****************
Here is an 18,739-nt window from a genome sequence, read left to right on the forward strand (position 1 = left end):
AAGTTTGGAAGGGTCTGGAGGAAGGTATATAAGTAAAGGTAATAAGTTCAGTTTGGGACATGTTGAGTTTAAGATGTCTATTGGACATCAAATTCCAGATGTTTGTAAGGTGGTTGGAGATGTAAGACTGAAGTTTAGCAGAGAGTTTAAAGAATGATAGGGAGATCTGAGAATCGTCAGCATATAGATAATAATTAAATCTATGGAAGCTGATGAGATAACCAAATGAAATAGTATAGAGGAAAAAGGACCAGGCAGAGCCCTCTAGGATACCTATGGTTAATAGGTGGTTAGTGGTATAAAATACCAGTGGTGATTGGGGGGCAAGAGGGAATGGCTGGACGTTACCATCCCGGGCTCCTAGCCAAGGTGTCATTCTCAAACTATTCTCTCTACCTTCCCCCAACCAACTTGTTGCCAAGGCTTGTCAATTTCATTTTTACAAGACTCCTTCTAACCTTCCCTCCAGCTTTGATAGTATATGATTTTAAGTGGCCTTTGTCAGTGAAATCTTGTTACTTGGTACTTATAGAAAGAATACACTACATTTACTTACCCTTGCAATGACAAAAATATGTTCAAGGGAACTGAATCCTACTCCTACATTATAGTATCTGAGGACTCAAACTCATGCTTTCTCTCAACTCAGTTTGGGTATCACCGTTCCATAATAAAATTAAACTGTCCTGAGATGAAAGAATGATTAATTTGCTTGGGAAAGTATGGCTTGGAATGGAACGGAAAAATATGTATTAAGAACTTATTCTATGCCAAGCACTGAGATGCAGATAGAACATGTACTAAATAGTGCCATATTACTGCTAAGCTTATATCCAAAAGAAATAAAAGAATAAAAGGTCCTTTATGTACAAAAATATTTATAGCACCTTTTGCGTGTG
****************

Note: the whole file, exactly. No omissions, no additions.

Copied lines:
Here is an 18,739-nt window from a genome sequence, read left to right on the forward strand (position 1 = left end):
AAGTTTGGAAGGGTCTGGAGGAAGGTATATAAGTAAAGGTAATAAGTTCAGTTTGGGACATGTTGAGTTTAAGATGTCTATTGGACATCAAATTCCAGATGTTTGTAAGGTGGTTGGAGATGTAAGACTGAAGTTTAGCAGAGAGTTTAAAGAATGATAGGGAGATCTGAGAATCGTCAGCATATAGATAATAATTAAATCTATGGAAGCTGATGAGATAACCAAATGAAATAGTATAGAGGAAAAAGGACCAGGCAGAGCCCTCTAGGATACCTATGGTTAATAGGTGGTTAGTGGTATAAAATACCAGTGGTGATTGGGGGGCAAGAGGGAATGGCTGGACGTTACCATCCCGGGCTCCTAGCCAAGGTGTCATTCTCAAACTATTCTCTCTACCTTCCCCCAACCAACTTGTTGCCAAGGCTTGTCAATTTCATTTTTACAAGACTCCTTCTAACCTTCCCTCCAGCTTTGATAGTATATGATTTTAAGTGGCCTTTGTCAGTGAAATCTTGTTACTTGGTACTTATAGAAAGAATACACTACATTTACTTACCCTTGCAATGACAAAAATATGTTCAAGGGAACTGAATCCTACTCCTACATTATAGTATCTGAGGACTCAAACTCATGCTTTCTCTCAACTCAGTTTGGGTATCACCGTTCCATAATAAAATTAAACTGTCCTGAGATGAAAGAATGATTAATTTGCTTGGGAAAGTATGGCTTGGAATGGAACGGAAAAATATGTATTAAGAACTTATTCTATGCCAAGCACTGAGATGCAGATAGAACATGTACTAAATAGTGCCATATTACTGCTAAGCTTATATCCAAAAGAAATAAAAGAATAAAAGGTCCTTTATGTACAAAAATATTTATAGCACCTTTTGCGTGTG